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This article refers to the waterfalls and gorge. For the state park, see Tallulah Gorge State Park, for the town, see Tallulah Falls, Georgia, for the lake, see Lake Tallulah Falls and for the river, see Tallulah River.
The Tallulah Gorge is a gorge formed by the Tallulah River cutting through the Tallulah Dome rock formation. The gorge is approximately 2 miles (3 km) long and features rocky cliffs up to 1,000 feet (300 m) high. Through it, a series of falls known as Tallulah Falls drop a total of 150 metres (490 ft) in one mile (1.6 km). Tallulah Falls is composed of six separate falls: l'Eau d'Or (46 ft (14 m)), Tempesta (76 ft (23 m)), Hurricane (the tallest at 96 feet (29 m)), Oceana (50 ft (15 m)), Bridal Veil (17 ft (5.2 m)), and Lovers Leap (16 ft (4.9 m)). The Tallulah Gorge is located next to the town of Tallulah Falls, Georgia. Tallulah Gorge State Park protects much of the gorge and its waterfalls. The gorge is one of the Seven Natural Wonders of Georgia.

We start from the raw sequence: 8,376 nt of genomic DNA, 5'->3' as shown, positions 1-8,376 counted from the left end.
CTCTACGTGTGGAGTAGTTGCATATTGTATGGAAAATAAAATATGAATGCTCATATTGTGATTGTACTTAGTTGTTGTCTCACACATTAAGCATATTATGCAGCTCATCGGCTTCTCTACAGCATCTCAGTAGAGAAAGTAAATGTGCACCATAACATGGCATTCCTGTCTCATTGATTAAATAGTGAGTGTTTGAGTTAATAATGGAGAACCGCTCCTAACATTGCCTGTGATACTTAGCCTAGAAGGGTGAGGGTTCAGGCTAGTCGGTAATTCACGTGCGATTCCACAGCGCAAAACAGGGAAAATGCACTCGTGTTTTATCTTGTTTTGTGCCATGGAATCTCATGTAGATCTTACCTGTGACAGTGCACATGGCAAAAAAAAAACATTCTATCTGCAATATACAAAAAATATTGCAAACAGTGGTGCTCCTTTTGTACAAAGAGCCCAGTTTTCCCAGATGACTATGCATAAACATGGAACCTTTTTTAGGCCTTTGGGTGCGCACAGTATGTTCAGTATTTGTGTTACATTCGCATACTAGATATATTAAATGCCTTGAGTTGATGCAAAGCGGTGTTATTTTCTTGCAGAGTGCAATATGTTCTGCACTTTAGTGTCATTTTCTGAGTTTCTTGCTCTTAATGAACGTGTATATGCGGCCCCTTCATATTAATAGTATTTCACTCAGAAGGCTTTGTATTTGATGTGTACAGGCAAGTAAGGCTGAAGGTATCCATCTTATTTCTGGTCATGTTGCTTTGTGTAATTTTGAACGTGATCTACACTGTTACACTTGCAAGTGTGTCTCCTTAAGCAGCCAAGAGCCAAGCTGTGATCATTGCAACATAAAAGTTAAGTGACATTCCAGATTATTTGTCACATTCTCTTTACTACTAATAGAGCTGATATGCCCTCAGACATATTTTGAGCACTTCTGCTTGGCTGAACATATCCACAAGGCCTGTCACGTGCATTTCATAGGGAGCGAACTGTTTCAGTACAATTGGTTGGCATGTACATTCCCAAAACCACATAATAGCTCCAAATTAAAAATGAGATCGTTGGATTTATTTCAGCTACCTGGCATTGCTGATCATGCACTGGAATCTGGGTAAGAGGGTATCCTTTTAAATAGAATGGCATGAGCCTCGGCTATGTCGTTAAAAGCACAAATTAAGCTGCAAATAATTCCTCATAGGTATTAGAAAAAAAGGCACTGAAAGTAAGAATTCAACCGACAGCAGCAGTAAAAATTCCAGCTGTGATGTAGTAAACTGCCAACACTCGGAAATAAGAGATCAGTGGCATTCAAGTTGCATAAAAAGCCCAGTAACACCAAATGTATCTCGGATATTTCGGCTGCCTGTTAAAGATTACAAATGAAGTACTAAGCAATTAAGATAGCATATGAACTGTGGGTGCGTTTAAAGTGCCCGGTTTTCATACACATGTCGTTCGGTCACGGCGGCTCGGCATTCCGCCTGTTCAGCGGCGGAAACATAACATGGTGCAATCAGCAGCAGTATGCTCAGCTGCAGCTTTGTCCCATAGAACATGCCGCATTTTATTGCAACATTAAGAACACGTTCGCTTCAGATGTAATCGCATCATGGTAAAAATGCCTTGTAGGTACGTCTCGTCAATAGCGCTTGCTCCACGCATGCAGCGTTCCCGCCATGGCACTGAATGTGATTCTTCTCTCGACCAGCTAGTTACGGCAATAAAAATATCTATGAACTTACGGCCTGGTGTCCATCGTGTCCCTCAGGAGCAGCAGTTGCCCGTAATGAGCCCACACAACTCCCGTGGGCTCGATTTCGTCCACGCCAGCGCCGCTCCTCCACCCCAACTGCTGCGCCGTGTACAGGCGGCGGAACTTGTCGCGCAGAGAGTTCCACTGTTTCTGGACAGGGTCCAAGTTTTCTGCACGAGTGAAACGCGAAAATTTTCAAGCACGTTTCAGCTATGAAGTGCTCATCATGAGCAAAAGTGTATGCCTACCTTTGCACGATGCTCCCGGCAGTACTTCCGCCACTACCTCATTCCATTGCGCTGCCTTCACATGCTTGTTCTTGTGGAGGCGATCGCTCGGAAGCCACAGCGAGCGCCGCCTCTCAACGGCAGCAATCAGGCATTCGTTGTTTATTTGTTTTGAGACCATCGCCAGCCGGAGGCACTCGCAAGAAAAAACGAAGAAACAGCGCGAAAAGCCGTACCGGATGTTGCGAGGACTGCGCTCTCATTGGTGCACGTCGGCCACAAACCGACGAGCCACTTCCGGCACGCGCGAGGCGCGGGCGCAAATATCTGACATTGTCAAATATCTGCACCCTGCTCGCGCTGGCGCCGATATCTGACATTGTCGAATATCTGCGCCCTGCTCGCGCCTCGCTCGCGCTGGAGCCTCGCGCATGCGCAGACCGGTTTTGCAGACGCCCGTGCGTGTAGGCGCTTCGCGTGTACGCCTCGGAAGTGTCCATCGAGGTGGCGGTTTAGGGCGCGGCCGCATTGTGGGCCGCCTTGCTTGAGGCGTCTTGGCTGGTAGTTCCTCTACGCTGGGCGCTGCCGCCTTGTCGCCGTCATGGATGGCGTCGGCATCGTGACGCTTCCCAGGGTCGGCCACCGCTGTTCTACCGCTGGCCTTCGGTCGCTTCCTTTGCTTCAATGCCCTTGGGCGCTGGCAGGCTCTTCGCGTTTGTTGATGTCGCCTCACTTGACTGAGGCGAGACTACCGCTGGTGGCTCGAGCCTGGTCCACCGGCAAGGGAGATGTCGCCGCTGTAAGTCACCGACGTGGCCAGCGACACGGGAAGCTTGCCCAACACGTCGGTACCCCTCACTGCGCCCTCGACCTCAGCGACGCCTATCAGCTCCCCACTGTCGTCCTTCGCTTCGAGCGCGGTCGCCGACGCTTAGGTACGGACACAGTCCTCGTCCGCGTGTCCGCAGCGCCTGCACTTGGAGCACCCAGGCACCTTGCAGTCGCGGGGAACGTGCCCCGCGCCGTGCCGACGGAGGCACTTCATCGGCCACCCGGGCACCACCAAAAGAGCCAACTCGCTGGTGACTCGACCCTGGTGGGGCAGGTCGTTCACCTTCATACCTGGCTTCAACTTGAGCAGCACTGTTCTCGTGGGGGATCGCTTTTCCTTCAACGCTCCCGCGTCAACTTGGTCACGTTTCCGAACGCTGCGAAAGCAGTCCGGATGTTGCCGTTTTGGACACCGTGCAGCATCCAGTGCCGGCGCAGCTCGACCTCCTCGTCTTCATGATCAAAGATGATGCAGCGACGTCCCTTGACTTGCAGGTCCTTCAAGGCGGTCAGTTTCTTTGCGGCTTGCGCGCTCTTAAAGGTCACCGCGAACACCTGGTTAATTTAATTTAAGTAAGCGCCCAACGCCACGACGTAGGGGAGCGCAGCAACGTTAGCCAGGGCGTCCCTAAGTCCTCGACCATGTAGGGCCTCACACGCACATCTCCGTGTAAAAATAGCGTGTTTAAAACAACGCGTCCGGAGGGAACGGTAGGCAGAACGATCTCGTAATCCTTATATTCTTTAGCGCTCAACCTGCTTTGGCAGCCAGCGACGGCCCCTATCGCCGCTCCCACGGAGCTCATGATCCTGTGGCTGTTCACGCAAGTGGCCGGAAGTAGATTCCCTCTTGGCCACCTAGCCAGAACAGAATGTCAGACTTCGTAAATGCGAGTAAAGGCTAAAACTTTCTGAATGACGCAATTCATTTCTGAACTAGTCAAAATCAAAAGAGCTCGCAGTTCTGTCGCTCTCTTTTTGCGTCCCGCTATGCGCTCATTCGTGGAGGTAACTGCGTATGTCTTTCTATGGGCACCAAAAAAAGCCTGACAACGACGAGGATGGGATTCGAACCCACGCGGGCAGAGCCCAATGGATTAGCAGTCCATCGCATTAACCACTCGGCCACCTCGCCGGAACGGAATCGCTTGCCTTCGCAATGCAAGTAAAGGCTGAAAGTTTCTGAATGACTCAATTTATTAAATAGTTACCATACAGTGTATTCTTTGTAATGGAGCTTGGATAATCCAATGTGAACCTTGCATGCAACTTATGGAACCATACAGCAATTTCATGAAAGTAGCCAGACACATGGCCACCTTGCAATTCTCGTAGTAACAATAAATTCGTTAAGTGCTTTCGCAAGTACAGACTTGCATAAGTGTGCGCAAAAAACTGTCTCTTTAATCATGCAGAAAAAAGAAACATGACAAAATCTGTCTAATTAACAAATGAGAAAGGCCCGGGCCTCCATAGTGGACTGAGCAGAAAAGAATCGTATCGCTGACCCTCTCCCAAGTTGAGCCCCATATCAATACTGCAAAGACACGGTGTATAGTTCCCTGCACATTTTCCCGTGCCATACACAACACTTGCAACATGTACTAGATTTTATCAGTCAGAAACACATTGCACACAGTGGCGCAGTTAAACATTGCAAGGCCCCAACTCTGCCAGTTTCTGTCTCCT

Just above the falls is Tallulah Falls Lake, created in 1913 by a hydroelectric dam built by Georgia Railway and Power (now Georgia Power) in order to run Atlanta's streetcars. The dam still collects and redirects most of the water via a 6,666-foot (2,032 m) tunnel sluice or penstock around the falls to an electricity generation station downstream that is 608 feet (185 m) lower than the lake, except for a few days each year. The days when water is released are very popular for recreation, such as kayaking and whitewater rafting.